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The man reportedly went to eastern German jab centers and got vaccinated up to three times a day. Authorities believe it was all as part of a scheme to sell vaccination passes to anti-vaxxers.
The 61-year-old man is suspected of jumping between vaccine sites for weeks to sell vaccine passports
A German man is under investigation after authorities discovered he'd received the coronavirus vaccine at least 87 times, the Freie Presse newspaper reported on Friday.
The report comes as Germany battles a wave of COVID-19 infections and struggles to raise its vaccination rates compared to other western European countries.
According to information attained by the Freie Presse, the 61-year-old man visited several vaccination centers in the eastern German states of Saxony and Saxony-Anhalt.
The man is believed to have gotten the jab up to three times a day at different jab sites — logging 87 coronavirus vaccinations in the state of Saxony alone.
A staff member at a center in the city of Dresden grew suspicious when he recognized the man, a spokesman for the German Red Cross, Kai Kranich, told the paper.
The next time he entered a vaccination center in the town of Eilenburg, outside of Leipzig, staff called the police and he was detained.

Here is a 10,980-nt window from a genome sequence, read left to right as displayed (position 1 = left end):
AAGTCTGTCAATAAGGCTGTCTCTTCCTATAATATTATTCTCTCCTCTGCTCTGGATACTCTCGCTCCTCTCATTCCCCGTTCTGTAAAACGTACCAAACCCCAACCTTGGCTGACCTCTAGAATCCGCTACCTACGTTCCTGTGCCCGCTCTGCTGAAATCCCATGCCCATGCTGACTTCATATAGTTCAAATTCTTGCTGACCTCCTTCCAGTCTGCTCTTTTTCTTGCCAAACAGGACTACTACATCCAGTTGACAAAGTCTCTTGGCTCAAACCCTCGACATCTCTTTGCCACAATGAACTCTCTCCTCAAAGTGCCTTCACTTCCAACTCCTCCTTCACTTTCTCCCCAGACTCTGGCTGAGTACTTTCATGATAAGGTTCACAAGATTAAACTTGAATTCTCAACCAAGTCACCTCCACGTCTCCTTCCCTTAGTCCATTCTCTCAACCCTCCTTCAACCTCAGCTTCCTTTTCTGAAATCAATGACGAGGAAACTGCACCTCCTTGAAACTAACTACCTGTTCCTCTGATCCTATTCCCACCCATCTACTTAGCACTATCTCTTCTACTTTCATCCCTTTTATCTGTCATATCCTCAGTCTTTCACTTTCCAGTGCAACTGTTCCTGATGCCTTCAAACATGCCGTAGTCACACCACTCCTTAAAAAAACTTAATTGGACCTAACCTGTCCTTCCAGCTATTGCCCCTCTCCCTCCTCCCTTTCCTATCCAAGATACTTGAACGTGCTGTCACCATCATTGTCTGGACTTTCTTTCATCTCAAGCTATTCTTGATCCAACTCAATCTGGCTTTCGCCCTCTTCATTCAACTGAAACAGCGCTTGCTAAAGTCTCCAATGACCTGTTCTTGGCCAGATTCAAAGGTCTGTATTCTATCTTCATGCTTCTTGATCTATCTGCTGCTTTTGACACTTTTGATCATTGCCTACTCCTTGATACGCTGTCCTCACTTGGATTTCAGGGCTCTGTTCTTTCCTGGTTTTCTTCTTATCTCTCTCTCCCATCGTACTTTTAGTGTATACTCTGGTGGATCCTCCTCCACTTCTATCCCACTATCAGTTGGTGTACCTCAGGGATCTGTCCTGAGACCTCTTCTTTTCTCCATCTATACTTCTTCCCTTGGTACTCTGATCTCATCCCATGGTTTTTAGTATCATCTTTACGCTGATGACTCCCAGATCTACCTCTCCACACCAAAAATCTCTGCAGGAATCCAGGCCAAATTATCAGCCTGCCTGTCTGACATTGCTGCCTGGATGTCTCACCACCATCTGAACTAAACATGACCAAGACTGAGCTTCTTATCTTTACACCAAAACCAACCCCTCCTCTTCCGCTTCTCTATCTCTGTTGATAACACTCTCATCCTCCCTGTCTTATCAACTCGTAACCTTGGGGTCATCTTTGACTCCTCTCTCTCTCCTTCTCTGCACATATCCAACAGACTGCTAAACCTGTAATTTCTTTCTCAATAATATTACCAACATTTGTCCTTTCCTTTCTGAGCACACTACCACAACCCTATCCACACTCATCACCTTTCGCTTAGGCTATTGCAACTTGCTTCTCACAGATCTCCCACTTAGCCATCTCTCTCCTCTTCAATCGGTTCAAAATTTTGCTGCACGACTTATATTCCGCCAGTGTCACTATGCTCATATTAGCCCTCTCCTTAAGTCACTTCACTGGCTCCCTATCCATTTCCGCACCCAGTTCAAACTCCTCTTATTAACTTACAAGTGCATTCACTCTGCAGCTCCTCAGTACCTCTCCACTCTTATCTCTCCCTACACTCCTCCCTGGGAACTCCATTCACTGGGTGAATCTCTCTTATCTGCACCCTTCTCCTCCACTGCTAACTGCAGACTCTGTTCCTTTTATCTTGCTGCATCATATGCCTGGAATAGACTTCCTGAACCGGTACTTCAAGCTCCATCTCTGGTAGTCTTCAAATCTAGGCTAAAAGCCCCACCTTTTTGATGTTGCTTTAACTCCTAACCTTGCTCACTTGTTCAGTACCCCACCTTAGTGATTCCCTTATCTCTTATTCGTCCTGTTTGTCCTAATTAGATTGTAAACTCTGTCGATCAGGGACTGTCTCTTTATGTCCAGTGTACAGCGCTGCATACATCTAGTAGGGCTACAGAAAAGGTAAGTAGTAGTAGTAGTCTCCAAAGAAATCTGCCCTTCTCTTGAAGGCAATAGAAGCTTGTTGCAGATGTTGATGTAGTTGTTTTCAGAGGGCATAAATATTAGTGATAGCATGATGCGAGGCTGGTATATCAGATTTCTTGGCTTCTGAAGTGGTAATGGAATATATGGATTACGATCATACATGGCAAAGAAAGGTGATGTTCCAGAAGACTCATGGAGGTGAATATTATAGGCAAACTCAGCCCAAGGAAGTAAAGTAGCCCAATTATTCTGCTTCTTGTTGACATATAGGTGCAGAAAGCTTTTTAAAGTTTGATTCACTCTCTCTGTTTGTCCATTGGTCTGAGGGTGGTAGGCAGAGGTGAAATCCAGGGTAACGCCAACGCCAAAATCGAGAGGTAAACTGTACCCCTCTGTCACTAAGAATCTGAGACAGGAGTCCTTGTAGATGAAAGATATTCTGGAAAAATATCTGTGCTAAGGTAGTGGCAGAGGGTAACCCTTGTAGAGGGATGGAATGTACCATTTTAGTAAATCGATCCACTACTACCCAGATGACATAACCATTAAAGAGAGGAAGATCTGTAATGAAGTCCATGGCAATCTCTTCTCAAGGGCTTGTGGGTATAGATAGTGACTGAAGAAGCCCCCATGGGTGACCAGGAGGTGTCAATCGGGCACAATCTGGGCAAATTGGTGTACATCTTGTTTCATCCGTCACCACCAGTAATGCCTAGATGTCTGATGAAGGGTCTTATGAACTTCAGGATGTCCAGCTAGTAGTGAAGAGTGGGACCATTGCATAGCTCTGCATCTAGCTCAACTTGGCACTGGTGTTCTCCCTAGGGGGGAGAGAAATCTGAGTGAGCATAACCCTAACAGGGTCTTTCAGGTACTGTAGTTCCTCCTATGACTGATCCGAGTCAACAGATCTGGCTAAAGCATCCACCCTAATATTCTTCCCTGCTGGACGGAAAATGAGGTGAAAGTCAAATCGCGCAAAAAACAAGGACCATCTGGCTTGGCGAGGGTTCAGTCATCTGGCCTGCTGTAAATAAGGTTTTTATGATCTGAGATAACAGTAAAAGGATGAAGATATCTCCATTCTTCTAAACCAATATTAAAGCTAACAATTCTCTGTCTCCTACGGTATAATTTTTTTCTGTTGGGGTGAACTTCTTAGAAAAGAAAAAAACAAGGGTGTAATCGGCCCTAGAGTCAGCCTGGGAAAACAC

The German Red Cross pressed charges against the man on suspicion of his involvement in selling vaccination passports. Criminal investigations are currently ongoing in the state of Saxony, with authorities in other German states also investigating the man.
It is unclear how many times the man actually received the coronavirus vaccine — but the number is expected to be higher than the 87 known jabs.
According to the report, each time the man entered a vaccination site, he would bring a new, blank vaccination document with him.
After getting the jab, he would remove the pages with the information about the vaccine batch numbers and sold them to vaccine opponents.
The man registered for the vaccination appointments using his own name and birthdate, but did not present his health insurance card at the appointments — which could have potentially flagged his actions sooner.
The case has also unveiled the gaps in Germany's health care system — where medical information is largely not digitized or centrally stored.
"A national vaccine register or a coronavirus vaccine register would have shed light on the case immediately," Knut Köhler, a spokesperson for the Saxony state medical association told the newspaper.
In Germany, over 75% of the eligible population are fully vaccinated, while around 58% have received a booster shot. The numbers are especially lagging in eastern German states, where the fully vaccinated rate lies at 64.5% in Saxony.
Germany's vaccination rate is far behind its western European neighbors, with Spain logging 85% fully vaccinated and Portugal reporting a rate of over 91%.
Edited by: Jenipher Camino Gonzalez